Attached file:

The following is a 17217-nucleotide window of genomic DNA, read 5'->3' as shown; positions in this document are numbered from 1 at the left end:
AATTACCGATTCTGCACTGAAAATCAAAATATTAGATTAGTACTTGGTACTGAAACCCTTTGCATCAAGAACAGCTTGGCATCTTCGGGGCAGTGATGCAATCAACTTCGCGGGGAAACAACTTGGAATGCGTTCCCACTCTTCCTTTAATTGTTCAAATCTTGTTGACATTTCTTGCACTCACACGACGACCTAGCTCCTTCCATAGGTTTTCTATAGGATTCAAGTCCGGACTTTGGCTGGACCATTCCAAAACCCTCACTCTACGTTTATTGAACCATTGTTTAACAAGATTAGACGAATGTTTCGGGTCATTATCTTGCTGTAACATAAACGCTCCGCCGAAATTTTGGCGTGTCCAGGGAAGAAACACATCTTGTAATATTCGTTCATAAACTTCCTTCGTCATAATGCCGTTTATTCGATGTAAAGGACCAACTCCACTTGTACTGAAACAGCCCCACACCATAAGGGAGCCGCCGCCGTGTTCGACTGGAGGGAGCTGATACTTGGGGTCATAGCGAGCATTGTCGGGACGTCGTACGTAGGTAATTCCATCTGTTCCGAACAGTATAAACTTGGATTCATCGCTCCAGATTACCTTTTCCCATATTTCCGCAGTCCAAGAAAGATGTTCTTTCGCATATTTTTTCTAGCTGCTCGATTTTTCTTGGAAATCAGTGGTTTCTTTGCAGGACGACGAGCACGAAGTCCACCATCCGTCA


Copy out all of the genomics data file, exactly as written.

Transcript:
The following is a 17217-nucleotide window of genomic DNA, read 5'->3' as shown; positions in this document are numbered from 1 at the left end:
AATTACCGATTCTGCACTGAAAATCAAAATATTAGATTAGTACTTGGTACTGAAACCCTTTGCATCAAGAACAGCTTGGCATCTTCGGGGCAGTGATGCAATCAACTTCGCGGGGAAACAACTTGGAATGCGTTCCCACTCTTCCTTTAATTGTTCAAATCTTGTTGACATTTCTTGCACTCACACGACGACCTAGCTCCTTCCATAGGTTTTCTATAGGATTCAAGTCCGGACTTTGGCTGGACCATTCCAAAACCCTCACTCTACGTTTATTGAACCATTGTTTAACAAGATTAGACGAATGTTTCGGGTCATTATCTTGCTGTAACATAAACGCTCCGCCGAAATTTTGGCGTGTCCAGGGAAGAAACACATCTTGTAATATTCGTTCATAAACTTCCTTCGTCATAATGCCGTTTATTCGATGTAAAGGACCAACTCCACTTGTACTGAAACAGCCCCACACCATAAGGGAGCCGCCGCCGTGTTCGACTGGAGGGAGCTGATACTTGGGGTCATAGCGAGCATTGTCGGGACGTCGTACGTAGGTAATTCCATCTGTTCCGAACAGTATAAACTTGGATTCATCGCTCCAGATTACCTTTTCCCATATTTCCGCAGTCCAAGAAAGATGTTCTTTCGCATATTTTTTCTAGCTGCTCGATTTTTCTTGGAAATCAGTGGTTTCTTTGCAGGACGACGAGCACGAAGTCCACCATCCGTCA